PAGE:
Among the multitude of healthcare practices impacted by the COVID-19 outbreak, previous clinical trial procedures are evolving rapidly to accommodate new approaches to the pharmaceutical R&D lifecycle that will sustain trial continuity in the new global healthcare environment.
In part 2 of this three-part blog series, I discussed strategies underlying the four pillars that drive the continuation of clinical trials, and key essential steps that keep the trials going despite all the barriers of COVID-19 globally.
In the series’ final installment, I look at the emerging, pandemic-driven need to adjust the focus of a clinical trial’s monitoring approach so it clearly addresses patient safety and data integrity.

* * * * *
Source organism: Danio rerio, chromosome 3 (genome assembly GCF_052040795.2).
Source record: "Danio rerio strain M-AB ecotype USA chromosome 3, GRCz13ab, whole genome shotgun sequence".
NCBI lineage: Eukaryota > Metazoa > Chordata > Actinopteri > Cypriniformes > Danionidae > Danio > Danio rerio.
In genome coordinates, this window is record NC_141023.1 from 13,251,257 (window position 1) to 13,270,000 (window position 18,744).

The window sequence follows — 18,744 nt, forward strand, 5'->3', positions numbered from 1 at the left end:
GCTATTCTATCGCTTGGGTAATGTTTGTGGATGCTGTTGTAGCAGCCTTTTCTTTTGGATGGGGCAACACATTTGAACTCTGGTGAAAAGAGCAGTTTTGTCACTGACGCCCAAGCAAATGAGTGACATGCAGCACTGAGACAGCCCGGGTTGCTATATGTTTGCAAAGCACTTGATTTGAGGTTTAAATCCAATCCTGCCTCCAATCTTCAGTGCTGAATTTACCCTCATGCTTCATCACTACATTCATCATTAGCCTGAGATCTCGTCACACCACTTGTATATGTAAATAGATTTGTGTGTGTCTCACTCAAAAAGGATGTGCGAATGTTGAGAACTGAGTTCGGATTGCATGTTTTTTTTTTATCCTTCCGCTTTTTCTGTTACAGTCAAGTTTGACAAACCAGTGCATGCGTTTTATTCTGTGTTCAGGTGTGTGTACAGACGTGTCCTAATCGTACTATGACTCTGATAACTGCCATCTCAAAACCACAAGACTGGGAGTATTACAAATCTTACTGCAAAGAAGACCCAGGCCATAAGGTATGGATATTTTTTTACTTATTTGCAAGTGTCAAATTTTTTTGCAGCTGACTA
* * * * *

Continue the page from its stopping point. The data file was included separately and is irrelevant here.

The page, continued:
The monitoring stage is a tactical element of clinical trials. While there may be a range of factors to monitor when conducting a trial, at the end of the day, what is critical is to extract well-founded data in order to generate and submit a strong clinical study report (CSR) that addresses the efficacy and safety of that trial.
As COVID-19 has steadily begun to permeate the healthcare environment, our experience is revealing that we have to move quickly to mobilize resources and connections across the portfolio of trials currently underway.
There are three considerations for heading back into the field.
1. Assess risk
From the initiation of a trial study, you have to continuously assess risk in a multitude of fashions. You have to look at the sites – what are their specific needs? Where are the risks for varying types of patient populations? As you can expect, it varies by therapeutic area. For instance, oncology studies and patients are of prime concern, and we want to identify any risks to those protocols that stem from delay of patient visits, assessments, investigational product administration, or follow-up treatment.